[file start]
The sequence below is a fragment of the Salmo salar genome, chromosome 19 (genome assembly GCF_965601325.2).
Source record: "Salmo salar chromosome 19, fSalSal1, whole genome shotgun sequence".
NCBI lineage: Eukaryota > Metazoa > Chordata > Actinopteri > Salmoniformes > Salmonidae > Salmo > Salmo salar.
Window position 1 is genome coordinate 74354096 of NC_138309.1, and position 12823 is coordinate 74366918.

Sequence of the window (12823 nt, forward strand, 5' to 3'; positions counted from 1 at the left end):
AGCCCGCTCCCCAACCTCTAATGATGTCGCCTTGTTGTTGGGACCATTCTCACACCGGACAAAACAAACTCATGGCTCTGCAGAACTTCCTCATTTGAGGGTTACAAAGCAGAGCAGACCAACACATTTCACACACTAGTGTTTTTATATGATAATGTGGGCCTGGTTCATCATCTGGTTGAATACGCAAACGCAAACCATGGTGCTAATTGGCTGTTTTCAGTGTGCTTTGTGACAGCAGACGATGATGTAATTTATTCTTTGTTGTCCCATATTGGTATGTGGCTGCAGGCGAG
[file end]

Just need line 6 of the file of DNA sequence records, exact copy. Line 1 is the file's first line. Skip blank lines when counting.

AGCCCGCTCCCCAACCTCTAATGATGTCGCCTTGTTGTTGGGACCATTCTCACACCGGACAAAACAAACTCATGGCTCTGCAGAACTTCCTCATTTGAGGGTTACAAAGCAGAGCAGACCAACACATTTCACACACTAGTGTTTTTATATGATAATGTGGGCCTGGTTCATCATCTGGTTGAATACGCAAACGCAAACCATGGTGCTAATTGGCTGTTTTCAGTGTGCTTTGTGACAGCAGACGATGATGTAATTTATTCTTTGTTGTCCCATATTGGTATGTGGCTGCAGGCGAG